It matters what you believe and it matters what you do! Let us work out our salvation with fear and trembling, always with confidence that God will fill our infirm vessel with grace, and magnify our feeble but sincere efforts. Source
Today’s epistle reading in the western church’s lectionary is the choosing of Matthias to replace Judas (feast day Feb. 24th). Notice the existence and faithfulness to a set of living parameters that governed the decision – the Holy Tradition is in place at even this early point! Here is what I glean:
- The prayers.
- Solidarity of fellowship — unity on several levels.
- Adherence to the Scriptures (the Old Testament) and a Christo-centric way of reading and interpreting them that is practical for everyday life.
- Adherence to the living witness of the Holy Spirit through the sacred narrative – spirit of the Word not just the letter of the Word.
- A conviction regarding the necessity for an apostolic order, consistency, and continuity that maintains and fosters the continuity of the community and the faithfulness/continuity of the witness/preaching. A conviction regarding unity and the need to preserve it. The need for 12 apostles not 11. The need to remain one in the Spirit and not be divided.
- The conviction that everyone could and would be used by the Holy Spirit along with the celebration of apostolic leadership.
- Trust in the presence, leading, and governance of the Holy Spirit – cost what it will, lead where it may. In other words, they are not “winging it” or creating a tradition on their own.
It is important, I believe, to read this passage with a view to the deeper work the Holy Spirit is doing. He is establishing His Tradition. For, in fact, the apostolic community will need it in the days ahead and the controversies they will face. Notice the unity is maintained. Why is that important? Well, lets think about the reason for the choice. They are replacing Judas. The whole event is prompted by their experience of betrayal and division!! Judas didn’t just betray Jesus. He betrayed them. Indeed, they betrayed one another in the deepest sense (remember Peter’s threefold denial of Jesus?!). The question of unity must have been on the minds of the disciples as they engaged in the choice! Here is what the Church Fathers have to say about the event and the underlying issue of unity:
St. John Chrysostom
“Make known to us, Lord, the one you choose” (Acts 1.24-25)
In those days, Peter, stood up in the midst of the disciples and said… As the fiery spirit to whom the flock was entrusted by Christ and as the leader in the band of the apostles, Peter always took the initiative in speaking: My brothers, we must choose from among our number. He left the decision to the whole body, at once augmenting the honour of those elected and avoiding any suspicion of partiality. For such great occasions can easily lead to trouble.
Did not Peter then have the right to make the choice himself? Certainly he had the right, but he did not want to give the appearance of showing special favour to anyone. Besides he was not yet endowed with the Spirit. And they nominated two, we read, Joseph, who was called Barsabbas and surnamed Justus, and Matthias. He himself did not nominate them; all present did. But it was he who brought the issue forward, pointing out that it was not his own idea but had been suggested to him by a scriptural prophecy. So he was speaking not as a teacher but as an interpreter.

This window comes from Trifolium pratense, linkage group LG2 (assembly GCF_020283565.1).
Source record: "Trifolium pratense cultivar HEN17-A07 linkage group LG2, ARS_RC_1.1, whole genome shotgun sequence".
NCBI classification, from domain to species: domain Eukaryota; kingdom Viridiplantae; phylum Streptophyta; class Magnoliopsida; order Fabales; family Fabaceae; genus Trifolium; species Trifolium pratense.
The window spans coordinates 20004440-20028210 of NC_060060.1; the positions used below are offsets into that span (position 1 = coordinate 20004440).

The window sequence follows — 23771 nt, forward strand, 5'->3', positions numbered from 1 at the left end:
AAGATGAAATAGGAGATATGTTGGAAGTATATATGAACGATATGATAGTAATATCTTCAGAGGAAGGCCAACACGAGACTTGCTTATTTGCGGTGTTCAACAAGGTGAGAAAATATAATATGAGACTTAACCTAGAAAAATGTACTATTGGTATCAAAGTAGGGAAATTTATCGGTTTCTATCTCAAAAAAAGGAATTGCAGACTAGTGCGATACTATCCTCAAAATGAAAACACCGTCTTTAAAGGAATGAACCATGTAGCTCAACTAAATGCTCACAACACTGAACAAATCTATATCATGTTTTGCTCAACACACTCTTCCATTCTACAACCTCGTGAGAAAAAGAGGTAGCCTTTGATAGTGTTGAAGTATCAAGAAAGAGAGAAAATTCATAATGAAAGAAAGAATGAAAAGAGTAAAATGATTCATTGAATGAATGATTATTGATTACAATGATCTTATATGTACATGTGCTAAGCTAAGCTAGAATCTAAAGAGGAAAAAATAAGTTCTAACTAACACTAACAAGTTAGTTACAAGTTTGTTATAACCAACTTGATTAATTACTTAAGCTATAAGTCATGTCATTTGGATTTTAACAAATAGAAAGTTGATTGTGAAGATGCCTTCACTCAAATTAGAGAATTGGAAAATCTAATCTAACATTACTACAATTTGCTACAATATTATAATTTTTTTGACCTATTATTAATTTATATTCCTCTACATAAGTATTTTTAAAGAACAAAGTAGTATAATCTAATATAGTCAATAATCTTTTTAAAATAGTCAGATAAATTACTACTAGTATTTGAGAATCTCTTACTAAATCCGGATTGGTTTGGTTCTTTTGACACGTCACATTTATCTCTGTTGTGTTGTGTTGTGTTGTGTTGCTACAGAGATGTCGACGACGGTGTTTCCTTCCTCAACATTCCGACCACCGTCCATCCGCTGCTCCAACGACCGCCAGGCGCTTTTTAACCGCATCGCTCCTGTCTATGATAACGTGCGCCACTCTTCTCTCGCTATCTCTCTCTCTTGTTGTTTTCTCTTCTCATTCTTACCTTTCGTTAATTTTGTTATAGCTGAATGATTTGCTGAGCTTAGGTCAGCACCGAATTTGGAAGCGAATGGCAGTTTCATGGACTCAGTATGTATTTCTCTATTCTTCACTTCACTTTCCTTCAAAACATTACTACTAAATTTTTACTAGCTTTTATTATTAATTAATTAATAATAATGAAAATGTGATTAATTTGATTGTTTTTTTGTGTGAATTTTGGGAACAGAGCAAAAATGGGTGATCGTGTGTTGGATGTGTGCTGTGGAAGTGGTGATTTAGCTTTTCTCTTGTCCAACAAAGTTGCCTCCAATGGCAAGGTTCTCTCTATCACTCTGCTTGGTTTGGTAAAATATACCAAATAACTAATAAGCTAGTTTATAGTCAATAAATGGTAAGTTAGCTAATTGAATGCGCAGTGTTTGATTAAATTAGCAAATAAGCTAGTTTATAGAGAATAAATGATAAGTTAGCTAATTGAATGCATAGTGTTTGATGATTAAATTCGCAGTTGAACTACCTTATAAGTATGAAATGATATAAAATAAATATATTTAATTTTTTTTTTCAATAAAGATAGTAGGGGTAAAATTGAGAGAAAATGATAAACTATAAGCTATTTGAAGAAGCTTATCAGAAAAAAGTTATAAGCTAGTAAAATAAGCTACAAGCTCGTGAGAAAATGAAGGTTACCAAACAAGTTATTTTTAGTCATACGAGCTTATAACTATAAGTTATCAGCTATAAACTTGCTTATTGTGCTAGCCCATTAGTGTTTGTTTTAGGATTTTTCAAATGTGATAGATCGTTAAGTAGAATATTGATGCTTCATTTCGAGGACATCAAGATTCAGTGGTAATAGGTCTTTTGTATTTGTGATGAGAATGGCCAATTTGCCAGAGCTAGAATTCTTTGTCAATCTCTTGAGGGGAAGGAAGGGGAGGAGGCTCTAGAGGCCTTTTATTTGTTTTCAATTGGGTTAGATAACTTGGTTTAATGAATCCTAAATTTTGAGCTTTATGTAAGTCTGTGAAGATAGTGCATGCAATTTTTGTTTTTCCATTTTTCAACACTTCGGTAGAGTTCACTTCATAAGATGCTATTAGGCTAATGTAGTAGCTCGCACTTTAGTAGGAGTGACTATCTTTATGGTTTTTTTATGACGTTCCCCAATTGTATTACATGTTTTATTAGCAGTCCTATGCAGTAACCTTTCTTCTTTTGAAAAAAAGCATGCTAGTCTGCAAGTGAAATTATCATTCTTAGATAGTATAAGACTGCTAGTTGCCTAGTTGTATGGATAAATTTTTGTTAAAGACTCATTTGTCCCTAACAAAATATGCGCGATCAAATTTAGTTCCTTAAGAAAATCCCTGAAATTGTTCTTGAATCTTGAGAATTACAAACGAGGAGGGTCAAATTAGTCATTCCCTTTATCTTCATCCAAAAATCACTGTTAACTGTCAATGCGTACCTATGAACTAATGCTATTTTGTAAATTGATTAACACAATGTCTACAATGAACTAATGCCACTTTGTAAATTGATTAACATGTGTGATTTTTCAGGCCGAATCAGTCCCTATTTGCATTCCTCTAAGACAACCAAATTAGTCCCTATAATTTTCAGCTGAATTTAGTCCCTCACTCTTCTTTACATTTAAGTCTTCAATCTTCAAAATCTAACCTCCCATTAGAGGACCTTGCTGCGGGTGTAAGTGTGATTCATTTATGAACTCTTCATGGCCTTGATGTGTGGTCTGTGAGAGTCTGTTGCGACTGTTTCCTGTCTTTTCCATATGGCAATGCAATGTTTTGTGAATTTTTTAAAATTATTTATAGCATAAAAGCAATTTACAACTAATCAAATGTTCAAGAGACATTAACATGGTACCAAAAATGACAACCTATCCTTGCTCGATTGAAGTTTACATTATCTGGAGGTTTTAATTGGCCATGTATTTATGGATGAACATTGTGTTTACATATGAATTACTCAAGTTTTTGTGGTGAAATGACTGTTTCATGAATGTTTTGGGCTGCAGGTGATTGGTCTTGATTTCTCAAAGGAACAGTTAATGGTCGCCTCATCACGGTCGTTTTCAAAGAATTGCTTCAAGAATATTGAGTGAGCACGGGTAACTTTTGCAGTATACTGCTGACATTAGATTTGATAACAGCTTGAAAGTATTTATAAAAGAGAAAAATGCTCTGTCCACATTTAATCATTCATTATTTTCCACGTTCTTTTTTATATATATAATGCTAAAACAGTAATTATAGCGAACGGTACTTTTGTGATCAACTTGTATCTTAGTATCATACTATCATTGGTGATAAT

So, he goes on, we must choose from those men who lived in our company. Notice how insistent he is that they should be eyewitnesses. Even though the Spirit would come to ratify the choice, Peter regards this prior qualification as most important.
Those who lived in our company, he continued, all through the time when the Lord Jesus came and went among us. He refers to those who had dwelt with Jesus, not just those who had been his disciples. For of course from the very beginning many had followed him. Notice how it is written that Peter himself was one of the two who had listened to John, and followed Jesus.
All through the time when the Lord Jesus came and went among us, beginning with the baptism of John – rightly so, because no one knew what had happened before that time, although they were to know of it later through the Spirit.
Up to the day, Peter added, on which he was taken up from us – one of these must be made a witness along with us of his resurrection. He did not say “a witness of the rest of his actions” but only a witness of the resurrection. That witness would be more believable who could declare that he who ate and drank and was crucified also rose from the dead. He needed to be a witness not of the times before or after that event, and not of the signs and wonders, but only of the resurrection itself. For the rest happened by general admission, openly; but the resurrection took place secretly, and was known to these men only.
And they all prayed together, saying: You, Lord, know the hearts of men; make your choice known to us. “You,” not “we.” Appropriately they said that he knew the hearts of men, because the choice was to be made by him, not by others.
They spoke with such confidence, because someone had to be appointed. They did not say “choose” but make known to us the chosen one; the one you choose, they said, fully aware that everything was pre-ordained by God. They then drew lots. For they did not think themselves worthy to make the choice of their own accord, and therefore they wanted some sign for their instruction. Source: From a homily of St. John Chrysostom on the Choosing of Matthias